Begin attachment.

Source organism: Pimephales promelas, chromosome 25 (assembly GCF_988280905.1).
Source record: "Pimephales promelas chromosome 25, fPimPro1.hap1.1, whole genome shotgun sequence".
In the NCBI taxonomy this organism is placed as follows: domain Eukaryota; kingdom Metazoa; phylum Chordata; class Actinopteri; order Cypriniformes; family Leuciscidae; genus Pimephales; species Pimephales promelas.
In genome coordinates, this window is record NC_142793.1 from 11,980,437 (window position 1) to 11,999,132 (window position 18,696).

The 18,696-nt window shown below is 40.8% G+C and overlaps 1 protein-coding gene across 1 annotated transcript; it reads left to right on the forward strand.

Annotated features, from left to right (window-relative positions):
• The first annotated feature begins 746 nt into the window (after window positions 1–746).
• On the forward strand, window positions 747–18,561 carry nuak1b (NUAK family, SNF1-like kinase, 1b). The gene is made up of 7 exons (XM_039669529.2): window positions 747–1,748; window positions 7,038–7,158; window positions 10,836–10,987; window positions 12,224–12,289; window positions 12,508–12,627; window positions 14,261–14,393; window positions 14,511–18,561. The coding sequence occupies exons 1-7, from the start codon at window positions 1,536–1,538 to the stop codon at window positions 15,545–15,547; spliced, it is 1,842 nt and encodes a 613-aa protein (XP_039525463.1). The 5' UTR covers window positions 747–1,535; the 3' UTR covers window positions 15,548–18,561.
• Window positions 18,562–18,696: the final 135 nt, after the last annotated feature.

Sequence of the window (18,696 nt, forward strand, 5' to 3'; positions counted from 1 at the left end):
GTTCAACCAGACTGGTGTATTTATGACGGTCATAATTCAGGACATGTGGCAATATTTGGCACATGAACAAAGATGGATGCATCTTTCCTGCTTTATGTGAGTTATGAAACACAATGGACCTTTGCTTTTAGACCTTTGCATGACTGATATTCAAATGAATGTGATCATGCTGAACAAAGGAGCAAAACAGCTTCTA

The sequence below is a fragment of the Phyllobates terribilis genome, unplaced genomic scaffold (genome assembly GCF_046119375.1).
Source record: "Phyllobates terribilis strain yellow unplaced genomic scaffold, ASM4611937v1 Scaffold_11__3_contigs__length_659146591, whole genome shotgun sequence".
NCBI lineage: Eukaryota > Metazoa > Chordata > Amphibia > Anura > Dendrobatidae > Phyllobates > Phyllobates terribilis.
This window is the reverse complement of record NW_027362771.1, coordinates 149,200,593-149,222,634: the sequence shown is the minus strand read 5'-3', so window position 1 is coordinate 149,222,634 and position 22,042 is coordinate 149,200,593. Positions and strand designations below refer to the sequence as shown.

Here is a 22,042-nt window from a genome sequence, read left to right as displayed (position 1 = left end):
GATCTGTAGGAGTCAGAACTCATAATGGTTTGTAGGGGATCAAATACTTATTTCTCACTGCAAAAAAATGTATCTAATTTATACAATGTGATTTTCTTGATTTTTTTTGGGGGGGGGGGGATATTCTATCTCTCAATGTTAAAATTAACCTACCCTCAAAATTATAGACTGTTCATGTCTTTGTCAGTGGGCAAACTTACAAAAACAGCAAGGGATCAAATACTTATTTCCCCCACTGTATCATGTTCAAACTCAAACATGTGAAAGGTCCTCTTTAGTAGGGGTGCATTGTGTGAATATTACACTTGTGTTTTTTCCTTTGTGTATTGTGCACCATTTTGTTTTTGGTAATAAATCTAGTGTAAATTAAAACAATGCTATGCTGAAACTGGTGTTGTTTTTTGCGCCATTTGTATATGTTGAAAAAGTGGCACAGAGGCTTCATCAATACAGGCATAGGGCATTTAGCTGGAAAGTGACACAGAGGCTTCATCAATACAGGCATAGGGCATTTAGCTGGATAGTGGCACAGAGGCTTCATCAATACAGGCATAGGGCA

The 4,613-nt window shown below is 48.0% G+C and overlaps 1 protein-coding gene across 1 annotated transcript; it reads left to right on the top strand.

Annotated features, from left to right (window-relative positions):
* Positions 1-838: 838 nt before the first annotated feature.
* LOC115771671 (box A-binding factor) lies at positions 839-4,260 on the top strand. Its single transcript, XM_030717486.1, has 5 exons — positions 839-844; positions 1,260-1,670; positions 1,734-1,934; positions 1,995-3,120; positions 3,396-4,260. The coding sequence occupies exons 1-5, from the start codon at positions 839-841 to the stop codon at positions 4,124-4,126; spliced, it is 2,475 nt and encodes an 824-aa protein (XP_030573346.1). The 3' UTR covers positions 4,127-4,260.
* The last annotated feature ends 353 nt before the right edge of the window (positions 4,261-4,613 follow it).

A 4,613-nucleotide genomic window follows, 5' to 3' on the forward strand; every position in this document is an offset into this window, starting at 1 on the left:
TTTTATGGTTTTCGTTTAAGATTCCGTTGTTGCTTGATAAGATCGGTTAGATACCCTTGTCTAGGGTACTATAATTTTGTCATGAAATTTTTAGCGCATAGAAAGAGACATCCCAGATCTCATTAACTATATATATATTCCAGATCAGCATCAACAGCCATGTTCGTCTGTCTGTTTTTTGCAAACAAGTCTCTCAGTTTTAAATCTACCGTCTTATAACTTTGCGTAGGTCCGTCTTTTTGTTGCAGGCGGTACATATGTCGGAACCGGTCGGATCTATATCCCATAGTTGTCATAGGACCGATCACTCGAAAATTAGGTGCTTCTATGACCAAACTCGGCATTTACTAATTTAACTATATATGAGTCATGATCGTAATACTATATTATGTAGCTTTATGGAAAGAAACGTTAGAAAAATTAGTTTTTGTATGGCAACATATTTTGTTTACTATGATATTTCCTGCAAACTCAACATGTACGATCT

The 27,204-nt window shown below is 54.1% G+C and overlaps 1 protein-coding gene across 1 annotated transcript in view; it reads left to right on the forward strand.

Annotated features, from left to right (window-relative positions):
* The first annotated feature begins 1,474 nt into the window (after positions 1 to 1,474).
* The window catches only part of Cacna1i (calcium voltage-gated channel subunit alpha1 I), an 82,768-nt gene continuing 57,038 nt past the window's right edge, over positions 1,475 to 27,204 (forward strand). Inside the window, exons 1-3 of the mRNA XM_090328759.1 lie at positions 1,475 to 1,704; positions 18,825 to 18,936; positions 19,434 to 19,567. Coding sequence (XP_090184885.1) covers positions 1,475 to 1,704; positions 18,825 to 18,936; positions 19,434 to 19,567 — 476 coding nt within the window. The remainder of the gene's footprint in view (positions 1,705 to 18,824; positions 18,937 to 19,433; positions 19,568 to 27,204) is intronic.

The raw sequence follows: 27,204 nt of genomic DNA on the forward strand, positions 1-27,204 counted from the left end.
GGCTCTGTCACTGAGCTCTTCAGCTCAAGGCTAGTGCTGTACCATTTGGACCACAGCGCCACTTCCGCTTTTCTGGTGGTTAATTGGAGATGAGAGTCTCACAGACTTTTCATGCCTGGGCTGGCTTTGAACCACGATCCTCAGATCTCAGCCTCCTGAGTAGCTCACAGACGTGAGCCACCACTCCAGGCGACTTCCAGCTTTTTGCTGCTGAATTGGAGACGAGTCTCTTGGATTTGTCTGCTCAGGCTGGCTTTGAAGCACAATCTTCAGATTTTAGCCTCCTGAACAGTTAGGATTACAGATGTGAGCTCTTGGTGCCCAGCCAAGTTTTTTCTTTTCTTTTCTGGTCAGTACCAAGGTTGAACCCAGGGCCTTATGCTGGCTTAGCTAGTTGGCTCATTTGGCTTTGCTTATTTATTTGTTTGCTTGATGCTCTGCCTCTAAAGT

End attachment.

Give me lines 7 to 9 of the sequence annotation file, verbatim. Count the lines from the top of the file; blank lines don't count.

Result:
• The first annotated feature begins 746 nt into the window (after window positions 1–746).
• On the forward strand, window positions 747–18,561 carry nuak1b (NUAK family, SNF1-like kinase, 1b). The gene is made up of 7 exons (XM_039669529.2): window positions 747–1,748; window positions 7,038–7,158; window positions 10,836–10,987; window positions 12,224–12,289; window positions 12,508–12,627; window positions 14,261–14,393; window positions 14,511–18,561. The coding sequence occupies exons 1-7, from the start codon at window positions 1,536–1,538 to the stop codon at window positions 15,545–15,547; spliced, it is 1,842 nt and encodes a 613-aa protein (XP_039525463.1). The 5' UTR covers window positions 747–1,535; the 3' UTR covers window positions 15,548–18,561.
• Window positions 18,562–18,696: the final 135 nt, after the last annotated feature.